memory box toronto

This memory box shows a peek at Toronto in the 1950s

Full of receipts, business cards, ticket stubs, photographs, and even a wedding planner, an old filing box served as a carrier of Nee Heather Handy's memories for a good 60 years.

"You can see that it's been packed from so long ago. I don't know how many places she's totted this from but here we are, years later," her daughter, Corinne Knight told blogTO.

"Honestly if I had come across this when she was alive, I would've made fun of her and told her to get rid of all this stuff. Now that she's passed away and to see how important it was for her at that time, it's lovely."

memory box

The box that's full of Toronto mementos from the 1950s and 60s was found in Knight's late mother's basement. 

Knight's stepfather brought the box to her Muskoka home after it was found tucked away in her late mother's basement.

The carton is full of mementos from the mid-1950s to 1960s, at which time Knight's Brampton-born mother was 15 years old, dating Knight's father, and taking frequent trips into Toronto.

"Back then, there really wasn't much of Brampton. It would've been an old farm town so anything major, going to a theatre or stock car racing which they did a lot, all of their dates would take place in Toronto," Knight said.

"She kept everything. Movie theatre stubs and wrappers from their dates and her and her friends' outings. Awesome pictures of old cars and how people used to dress up for night outs with their hair all down."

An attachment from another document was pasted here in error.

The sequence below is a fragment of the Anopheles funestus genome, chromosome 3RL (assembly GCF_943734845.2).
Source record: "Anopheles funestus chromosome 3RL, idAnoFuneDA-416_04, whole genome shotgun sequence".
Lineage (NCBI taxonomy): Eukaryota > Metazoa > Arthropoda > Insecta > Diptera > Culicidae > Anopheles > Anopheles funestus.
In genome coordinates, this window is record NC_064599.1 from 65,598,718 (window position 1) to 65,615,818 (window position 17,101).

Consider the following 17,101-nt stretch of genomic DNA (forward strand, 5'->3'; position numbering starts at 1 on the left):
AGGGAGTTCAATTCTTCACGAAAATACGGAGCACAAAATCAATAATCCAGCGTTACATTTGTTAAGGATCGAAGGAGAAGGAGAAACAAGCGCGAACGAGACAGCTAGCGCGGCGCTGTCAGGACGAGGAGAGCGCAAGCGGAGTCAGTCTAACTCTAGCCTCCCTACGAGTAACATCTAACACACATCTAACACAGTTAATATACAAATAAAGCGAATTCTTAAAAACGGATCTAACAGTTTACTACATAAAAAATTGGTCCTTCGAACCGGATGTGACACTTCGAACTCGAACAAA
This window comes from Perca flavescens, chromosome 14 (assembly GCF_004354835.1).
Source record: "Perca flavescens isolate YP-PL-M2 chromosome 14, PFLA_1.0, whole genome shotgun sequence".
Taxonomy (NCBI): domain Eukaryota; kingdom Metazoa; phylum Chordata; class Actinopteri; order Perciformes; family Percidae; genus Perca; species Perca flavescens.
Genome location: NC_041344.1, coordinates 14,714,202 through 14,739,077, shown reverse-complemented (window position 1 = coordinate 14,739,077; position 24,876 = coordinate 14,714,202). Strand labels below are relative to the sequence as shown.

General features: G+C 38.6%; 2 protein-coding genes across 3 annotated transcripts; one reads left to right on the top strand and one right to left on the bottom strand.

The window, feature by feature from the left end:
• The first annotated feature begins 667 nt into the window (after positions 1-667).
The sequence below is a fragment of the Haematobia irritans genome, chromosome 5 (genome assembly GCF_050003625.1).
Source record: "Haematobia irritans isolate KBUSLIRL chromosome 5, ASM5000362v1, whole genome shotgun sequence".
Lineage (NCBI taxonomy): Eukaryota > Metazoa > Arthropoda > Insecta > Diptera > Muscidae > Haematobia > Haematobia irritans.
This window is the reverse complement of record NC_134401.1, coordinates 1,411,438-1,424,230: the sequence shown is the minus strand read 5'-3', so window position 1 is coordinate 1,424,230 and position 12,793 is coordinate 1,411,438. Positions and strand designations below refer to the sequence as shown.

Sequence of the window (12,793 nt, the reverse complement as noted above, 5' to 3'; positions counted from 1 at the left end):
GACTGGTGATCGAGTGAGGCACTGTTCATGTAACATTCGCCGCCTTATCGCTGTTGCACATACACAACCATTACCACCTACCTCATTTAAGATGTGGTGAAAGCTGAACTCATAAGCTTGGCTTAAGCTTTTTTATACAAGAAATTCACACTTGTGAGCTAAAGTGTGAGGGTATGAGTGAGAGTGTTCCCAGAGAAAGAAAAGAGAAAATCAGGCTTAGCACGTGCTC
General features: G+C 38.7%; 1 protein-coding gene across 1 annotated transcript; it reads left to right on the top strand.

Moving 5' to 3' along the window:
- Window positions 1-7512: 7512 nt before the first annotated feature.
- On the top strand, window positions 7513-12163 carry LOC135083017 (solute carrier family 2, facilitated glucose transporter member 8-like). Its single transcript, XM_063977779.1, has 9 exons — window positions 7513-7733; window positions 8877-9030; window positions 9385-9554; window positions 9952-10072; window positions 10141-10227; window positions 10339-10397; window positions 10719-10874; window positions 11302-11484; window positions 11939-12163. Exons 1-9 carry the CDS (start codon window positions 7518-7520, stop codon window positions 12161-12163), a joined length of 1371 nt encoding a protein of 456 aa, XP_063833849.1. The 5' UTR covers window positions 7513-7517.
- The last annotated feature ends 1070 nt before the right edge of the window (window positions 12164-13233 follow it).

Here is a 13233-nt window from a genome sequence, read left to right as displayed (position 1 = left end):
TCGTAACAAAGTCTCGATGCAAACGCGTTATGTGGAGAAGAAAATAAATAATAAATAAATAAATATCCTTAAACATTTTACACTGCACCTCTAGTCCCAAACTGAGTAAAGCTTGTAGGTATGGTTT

memory box

With three locations in Etobicoke and Toronto, Pickin' Chicken BBQ was a well-loved restaurant until it closed in 1970. 

A business card for Pickin' Chicken BBQ, which was opened in 1953 and was a popular spot for chicken in Etobicoke and Toronto until it went bankrupt in 1970, was found in the box. As well as a coupon stub for the Rio and Broadway theatres, both of which were once staples for entertainment in the city. 

A daily journal from their honeymoon in Pennsylvania and a full expense sheet for their Brampton wedding were also found inside.

"I added it up and their whole wedding, photographer, cake, everything all in was around a thousand bucks."

Knight says the box gives a quick glimpse into another time in Toronto where prices were low and innocent activities were all the rave.

memory box

Coupon stub for the Rio Theatre (one of the first movie houses opened in the city) and the Broadway Theatre that expired in 1959. 

"It was interesting to see how much things have changed and the prices of things," she said.

"They were part of these teen dance clubs that were like $5 for a year membership and they could go every week. And they were doing things like bowling nights and all these things that we really don't do anymore. Everything was just kind of seemingly so innocent and predictable and fun." 

But for Knight, the most exciting part was just seeing how happy her mother was back then.

"She had faith in my father and faith in their relationship and her friends in the photos, she remained friends with till the day she died."

memory box

Nee Heather Handy (on the right) with a friend at the Canadian National Exhibition in Toronto. 

Knight says although her mother was the sentimental type, she can't say for sure why she'd hold on to the box for so long since her parents didn't stay together.

"Maybe she held on to it to remember a happy time in her life," Knight said.

"Or maybe she knew at some point, I would look through this box and have these really great feelings about it, and be able to see both parents in a different light, in a different time."

Photos by

Corinne Knight

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